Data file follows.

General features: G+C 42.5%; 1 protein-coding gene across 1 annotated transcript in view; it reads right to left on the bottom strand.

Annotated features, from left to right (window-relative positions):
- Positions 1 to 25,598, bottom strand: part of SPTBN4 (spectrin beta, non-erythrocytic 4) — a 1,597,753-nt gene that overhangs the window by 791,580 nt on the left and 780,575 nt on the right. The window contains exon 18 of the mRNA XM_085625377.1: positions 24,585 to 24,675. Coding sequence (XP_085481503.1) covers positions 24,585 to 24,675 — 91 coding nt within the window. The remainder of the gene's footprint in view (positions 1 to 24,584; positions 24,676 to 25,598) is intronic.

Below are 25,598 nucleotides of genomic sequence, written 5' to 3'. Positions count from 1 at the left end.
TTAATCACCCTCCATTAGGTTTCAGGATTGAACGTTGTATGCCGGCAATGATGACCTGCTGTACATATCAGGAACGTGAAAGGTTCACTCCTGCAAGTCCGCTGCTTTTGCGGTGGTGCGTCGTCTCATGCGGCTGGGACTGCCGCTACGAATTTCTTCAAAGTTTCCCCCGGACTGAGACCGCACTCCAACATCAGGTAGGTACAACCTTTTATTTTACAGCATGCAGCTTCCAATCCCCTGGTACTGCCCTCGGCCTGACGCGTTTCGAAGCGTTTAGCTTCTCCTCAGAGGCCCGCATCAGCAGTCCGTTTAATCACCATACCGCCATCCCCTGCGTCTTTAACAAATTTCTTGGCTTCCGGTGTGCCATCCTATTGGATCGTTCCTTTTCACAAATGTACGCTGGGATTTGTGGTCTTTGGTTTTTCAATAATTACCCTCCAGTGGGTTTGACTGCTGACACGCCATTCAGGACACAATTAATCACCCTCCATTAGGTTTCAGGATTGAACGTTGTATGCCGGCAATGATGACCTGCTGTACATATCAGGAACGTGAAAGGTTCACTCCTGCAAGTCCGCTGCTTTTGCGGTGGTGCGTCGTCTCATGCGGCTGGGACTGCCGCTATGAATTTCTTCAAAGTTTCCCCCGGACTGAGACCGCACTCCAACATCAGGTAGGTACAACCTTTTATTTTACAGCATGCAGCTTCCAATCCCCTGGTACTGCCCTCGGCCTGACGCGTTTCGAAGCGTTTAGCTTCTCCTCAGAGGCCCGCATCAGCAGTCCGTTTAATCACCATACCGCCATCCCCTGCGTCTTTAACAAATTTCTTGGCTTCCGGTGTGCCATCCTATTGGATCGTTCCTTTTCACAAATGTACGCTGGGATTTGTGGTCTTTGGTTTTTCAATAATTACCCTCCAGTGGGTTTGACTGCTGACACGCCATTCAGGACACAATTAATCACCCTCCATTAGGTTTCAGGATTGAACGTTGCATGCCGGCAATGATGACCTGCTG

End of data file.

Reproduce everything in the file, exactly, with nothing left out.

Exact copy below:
General features: G+C 42.5%; 1 protein-coding gene across 1 annotated transcript in view; it reads right to left on the bottom strand.

Annotated features, from left to right (window-relative positions):
- Positions 1 to 25,598, bottom strand: part of SPTBN4 (spectrin beta, non-erythrocytic 4) — a 1,597,753-nt gene that overhangs the window by 791,580 nt on the left and 780,575 nt on the right. The window contains exon 18 of the mRNA XM_085625377.1: positions 24,585 to 24,675. Coding sequence (XP_085481503.1) covers positions 24,585 to 24,675 — 91 coding nt within the window. The remainder of the gene's footprint in view (positions 1 to 24,584; positions 24,676 to 25,598) is intronic.

Below are 25,598 nucleotides of genomic sequence, written 5' to 3'. Positions count from 1 at the left end.
TTAATCACCCTCCATTAGGTTTCAGGATTGAACGTTGTATGCCGGCAATGATGACCTGCTGTACATATCAGGAACGTGAAAGGTTCACTCCTGCAAGTCCGCTGCTTTTGCGGTGGTGCGTCGTCTCATGCGGCTGGGACTGCCGCTACGAATTTCTTCAAAGTTTCCCCCGGACTGAGACCGCACTCCAACATCAGGTAGGTACAACCTTTTATTTTACAGCATGCAGCTTCCAATCCCCTGGTACTGCCCTCGGCCTGACGCGTTTCGAAGCGTTTAGCTTCTCCTCAGAGGCCCGCATCAGCAGTCCGTTTAATCACCATACCGCCATCCCCTGCGTCTTTAACAAATTTCTTGGCTTCCGGTGTGCCATCCTATTGGATCGTTCCTTTTCACAAATGTACGCTGGGATTTGTGGTCTTTGGTTTTTCAATAATTACCCTCCAGTGGGTTTGACTGCTGACACGCCATTCAGGACACAATTAATCACCCTCCATTAGGTTTCAGGATTGAACGTTGTATGCCGGCAATGATGACCTGCTGTACATATCAGGAACGTGAAAGGTTCACTCCTGCAAGTCCGCTGCTTTTGCGGTGGTGCGTCGTCTCATGCGGCTGGGACTGCCGCTATGAATTTCTTCAAAGTTTCCCCCGGACTGAGACCGCACTCCAACATCAGGTAGGTACAACCTTTTATTTTACAGCATGCAGCTTCCAATCCCCTGGTACTGCCCTCGGCCTGACGCGTTTCGAAGCGTTTAGCTTCTCCTCAGAGGCCCGCATCAGCAGTCCGTTTAATCACCATACCGCCATCCCCTGCGTCTTTAACAAATTTCTTGGCTTCCGGTGTGCCATCCTATTGGATCGTTCCTTTTCACAAATGTACGCTGGGATTTGTGGTCTTTGGTTTTTCAATAATTACCCTCCAGTGGGTTTGACTGCTGACACGCCATTCAGGACACAATTAATCACCCTCCATTAGGTTTCAGGATTGAACGTTGCATGCCGGCAATGATGACCTGCTG